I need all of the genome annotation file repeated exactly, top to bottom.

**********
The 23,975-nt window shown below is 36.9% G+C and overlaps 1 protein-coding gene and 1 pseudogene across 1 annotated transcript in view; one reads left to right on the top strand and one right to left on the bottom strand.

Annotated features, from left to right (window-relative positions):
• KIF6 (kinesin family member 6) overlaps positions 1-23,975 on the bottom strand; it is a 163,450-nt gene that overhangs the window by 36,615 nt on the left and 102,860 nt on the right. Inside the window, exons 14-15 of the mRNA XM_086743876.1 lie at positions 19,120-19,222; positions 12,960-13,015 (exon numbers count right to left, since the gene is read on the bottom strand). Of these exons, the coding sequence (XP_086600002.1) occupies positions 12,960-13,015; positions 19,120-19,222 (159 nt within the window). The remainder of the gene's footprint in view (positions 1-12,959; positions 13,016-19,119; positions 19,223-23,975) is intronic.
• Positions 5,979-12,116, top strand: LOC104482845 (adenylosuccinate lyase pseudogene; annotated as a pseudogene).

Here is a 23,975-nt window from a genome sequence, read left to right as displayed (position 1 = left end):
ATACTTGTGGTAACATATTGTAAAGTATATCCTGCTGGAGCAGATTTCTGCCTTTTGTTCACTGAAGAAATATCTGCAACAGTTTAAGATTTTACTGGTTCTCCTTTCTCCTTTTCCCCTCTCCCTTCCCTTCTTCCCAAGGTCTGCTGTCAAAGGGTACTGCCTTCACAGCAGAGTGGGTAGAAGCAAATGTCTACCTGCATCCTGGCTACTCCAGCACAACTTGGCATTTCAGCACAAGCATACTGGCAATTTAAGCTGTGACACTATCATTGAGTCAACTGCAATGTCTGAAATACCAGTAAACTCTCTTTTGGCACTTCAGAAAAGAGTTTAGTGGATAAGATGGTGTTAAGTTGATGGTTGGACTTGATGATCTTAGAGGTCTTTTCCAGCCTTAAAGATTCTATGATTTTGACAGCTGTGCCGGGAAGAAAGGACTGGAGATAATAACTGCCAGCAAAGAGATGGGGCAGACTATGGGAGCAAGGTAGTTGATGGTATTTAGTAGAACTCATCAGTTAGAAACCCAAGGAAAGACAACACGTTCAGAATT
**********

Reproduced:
The 23,975-nt window shown below is 36.9% G+C and overlaps 1 protein-coding gene and 1 pseudogene across 1 annotated transcript in view; one reads left to right on the top strand and one right to left on the bottom strand.

Annotated features, from left to right (window-relative positions):
• KIF6 (kinesin family member 6) overlaps positions 1-23,975 on the bottom strand; it is a 163,450-nt gene that overhangs the window by 36,615 nt on the left and 102,860 nt on the right. Inside the window, exons 14-15 of the mRNA XM_086743876.1 lie at positions 19,120-19,222; positions 12,960-13,015 (exon numbers count right to left, since the gene is read on the bottom strand). Of these exons, the coding sequence (XP_086600002.1) occupies positions 12,960-13,015; positions 19,120-19,222 (159 nt within the window). The remainder of the gene's footprint in view (positions 1-12,959; positions 13,016-19,119; positions 19,223-23,975) is intronic.
• Positions 5,979-12,116, top strand: LOC104482845 (adenylosuccinate lyase pseudogene; annotated as a pseudogene).

Here is a 23,975-nt window from a genome sequence, read left to right as displayed (position 1 = left end):
ATACTTGTGGTAACATATTGTAAAGTATATCCTGCTGGAGCAGATTTCTGCCTTTTGTTCACTGAAGAAATATCTGCAACAGTTTAAGATTTTACTGGTTCTCCTTTCTCCTTTTCCCCTCTCCCTTCCCTTCTTCCCAAGGTCTGCTGTCAAAGGGTACTGCCTTCACAGCAGAGTGGGTAGAAGCAAATGTCTACCTGCATCCTGGCTACTCCAGCACAACTTGGCATTTCAGCACAAGCATACTGGCAATTTAAGCTGTGACACTATCATTGAGTCAACTGCAATGTCTGAAATACCAGTAAACTCTCTTTTGGCACTTCAGAAAAGAGTTTAGTGGATAAGATGGTGTTAAGTTGATGGTTGGACTTGATGATCTTAGAGGTCTTTTCCAGCCTTAAAGATTCTATGATTTTGACAGCTGTGCCGGGAAGAAAGGACTGGAGATAATAACTGCCAGCAAAGAGATGGGGCAGACTATGGGAGCAAGGTAGTTGATGGTATTTAGTAGAACTCATCAGTTAGAAACCCAAGGAAAGACAACACGTTCAGAATT